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2013 Grants - Okun
Developing a DNA Vaccine for Alzheimer's Disease in People with Down Syndrome
Eitan Okun, Ph.D.
2013 Down Syndrome/Alzheimer's Disease New Investigator Program
People who have Down syndrome have a high risk of developing Alzheimer's disease, and the disease begins to develop when they are still in their 30s and 40s. Clinical trials have attempted to find a vaccine to slow or prevent Alzheimer's disease, but to date there is no treatment to stop or slow disease progression. Most vaccines have been designed to use the immune system to remove beta-amyloid from the brain. Beta-amyloid is a protein fragment that is toxic to nerve cells and forms amyloid plaques, one of the characteristic features of Alzheimer's disease.
Eitan Okun, Ph.D., and colleagues are working to develop a new type of vaccine for Alzheimer's disease, including people who have Down syndrome and who are at risk of Alzheimer's at a very young age. Their strategy is to use molecular techniques to modify a virus so it produces a short version of beta-amyloid. The strategy is to stimulate the immune system to remove several types of beta-amyloid in the brain, but may reduce the chances of side effects.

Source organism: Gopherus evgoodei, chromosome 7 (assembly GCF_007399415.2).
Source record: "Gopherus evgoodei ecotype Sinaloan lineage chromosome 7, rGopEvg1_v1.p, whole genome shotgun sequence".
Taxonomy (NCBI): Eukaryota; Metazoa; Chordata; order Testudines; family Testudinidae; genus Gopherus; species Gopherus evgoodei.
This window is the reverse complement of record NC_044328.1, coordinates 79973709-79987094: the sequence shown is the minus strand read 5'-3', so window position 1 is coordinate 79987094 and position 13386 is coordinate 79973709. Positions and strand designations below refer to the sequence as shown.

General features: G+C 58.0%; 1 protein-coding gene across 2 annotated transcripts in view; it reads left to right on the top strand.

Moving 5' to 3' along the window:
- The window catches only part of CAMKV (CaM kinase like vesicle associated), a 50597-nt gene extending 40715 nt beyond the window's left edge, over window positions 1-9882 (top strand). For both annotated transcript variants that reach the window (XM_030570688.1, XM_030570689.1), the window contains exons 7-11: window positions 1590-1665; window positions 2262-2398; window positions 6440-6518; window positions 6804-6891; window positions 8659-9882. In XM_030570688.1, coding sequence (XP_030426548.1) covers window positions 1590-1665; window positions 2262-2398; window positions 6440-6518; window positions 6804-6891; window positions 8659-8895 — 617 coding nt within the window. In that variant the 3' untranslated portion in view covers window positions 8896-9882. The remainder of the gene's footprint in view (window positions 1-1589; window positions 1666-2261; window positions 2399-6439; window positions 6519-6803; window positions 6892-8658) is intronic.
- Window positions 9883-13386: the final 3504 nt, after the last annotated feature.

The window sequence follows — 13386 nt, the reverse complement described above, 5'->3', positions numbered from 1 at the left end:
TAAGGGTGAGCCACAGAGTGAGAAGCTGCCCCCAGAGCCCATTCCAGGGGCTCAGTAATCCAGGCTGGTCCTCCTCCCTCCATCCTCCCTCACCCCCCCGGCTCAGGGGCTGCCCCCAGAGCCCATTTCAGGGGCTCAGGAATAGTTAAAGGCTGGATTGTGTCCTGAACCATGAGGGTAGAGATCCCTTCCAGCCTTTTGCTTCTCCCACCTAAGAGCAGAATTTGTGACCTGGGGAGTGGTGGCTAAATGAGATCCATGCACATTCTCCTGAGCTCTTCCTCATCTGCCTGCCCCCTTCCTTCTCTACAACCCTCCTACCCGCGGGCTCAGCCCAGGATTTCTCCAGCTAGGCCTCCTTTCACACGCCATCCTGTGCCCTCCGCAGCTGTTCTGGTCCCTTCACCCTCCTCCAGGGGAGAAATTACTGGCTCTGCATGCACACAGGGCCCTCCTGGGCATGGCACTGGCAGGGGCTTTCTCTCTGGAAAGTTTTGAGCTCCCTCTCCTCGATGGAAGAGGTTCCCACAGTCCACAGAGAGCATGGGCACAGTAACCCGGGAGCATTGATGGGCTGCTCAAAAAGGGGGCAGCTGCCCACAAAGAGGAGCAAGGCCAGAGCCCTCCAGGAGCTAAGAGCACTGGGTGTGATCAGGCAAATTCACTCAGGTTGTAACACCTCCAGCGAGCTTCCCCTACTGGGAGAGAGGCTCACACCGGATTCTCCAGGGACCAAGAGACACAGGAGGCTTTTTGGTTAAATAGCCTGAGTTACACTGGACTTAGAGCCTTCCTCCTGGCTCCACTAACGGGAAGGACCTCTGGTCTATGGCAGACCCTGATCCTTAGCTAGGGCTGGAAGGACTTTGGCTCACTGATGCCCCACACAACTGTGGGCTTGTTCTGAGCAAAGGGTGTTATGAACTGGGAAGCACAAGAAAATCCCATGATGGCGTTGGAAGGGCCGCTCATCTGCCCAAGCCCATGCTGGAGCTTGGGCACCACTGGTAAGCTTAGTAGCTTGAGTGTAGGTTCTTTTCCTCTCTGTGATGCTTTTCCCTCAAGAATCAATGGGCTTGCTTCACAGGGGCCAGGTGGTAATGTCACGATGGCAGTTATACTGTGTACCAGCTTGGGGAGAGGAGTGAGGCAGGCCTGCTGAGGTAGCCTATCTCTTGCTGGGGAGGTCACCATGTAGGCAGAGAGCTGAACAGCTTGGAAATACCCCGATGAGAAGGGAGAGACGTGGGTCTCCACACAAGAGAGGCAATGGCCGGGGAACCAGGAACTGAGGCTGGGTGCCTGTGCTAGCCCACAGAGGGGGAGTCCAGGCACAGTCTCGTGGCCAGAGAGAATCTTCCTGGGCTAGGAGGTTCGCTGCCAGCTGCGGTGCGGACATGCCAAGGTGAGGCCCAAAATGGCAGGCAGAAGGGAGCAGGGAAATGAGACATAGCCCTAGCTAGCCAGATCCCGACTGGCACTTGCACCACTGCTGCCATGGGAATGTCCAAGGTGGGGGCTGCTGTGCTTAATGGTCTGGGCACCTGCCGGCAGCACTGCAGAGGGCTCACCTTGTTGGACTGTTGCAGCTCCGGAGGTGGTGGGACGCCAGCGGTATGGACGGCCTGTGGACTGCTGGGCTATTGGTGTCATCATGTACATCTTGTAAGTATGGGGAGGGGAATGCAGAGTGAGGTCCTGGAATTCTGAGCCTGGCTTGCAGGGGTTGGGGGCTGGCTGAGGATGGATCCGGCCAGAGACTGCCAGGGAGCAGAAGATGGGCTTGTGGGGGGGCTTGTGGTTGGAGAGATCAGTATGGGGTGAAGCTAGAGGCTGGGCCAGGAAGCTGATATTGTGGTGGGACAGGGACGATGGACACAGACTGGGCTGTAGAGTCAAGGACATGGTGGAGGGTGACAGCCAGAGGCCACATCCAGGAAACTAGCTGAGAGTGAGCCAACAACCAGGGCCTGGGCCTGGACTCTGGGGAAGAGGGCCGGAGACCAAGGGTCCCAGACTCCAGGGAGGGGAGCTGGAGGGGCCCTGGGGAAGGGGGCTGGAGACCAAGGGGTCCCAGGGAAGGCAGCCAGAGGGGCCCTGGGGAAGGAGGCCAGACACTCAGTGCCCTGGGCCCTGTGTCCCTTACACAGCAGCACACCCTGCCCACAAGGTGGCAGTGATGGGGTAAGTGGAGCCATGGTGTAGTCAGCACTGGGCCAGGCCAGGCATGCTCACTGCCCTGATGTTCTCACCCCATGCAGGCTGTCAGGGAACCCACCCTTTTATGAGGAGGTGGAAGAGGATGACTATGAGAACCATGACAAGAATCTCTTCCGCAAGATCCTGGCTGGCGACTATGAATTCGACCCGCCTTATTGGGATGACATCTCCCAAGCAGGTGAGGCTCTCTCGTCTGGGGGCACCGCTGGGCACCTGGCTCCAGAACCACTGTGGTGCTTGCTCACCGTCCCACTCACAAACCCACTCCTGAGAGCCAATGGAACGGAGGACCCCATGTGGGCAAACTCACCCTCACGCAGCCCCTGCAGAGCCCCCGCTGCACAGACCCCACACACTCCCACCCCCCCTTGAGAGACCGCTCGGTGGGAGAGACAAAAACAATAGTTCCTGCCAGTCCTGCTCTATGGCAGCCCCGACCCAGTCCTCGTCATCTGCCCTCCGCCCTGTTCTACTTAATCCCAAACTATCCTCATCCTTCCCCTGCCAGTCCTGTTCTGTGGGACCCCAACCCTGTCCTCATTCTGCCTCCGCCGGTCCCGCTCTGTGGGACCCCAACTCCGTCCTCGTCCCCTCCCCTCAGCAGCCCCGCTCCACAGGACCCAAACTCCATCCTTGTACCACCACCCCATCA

Dr. Okun and colleagues have proposed a series of experiments to further develop their vaccine and test its effectiveness. Once an optimal vaccine is developed, the researchers will study its ability to remove different forms of beta-amyloid from mice that have a condition resembling Down syndrome and Alzheimer's disease. The researchers will also test the mice to determine if the vaccine prevents or reverses impairments in brain function or behavior associated with Alzheimer's disease. These studies may advance the development of a new type of vaccine to slow or prevent the progression of Alzheimer's disease, including Alzheimer's in people who have Down syndrome.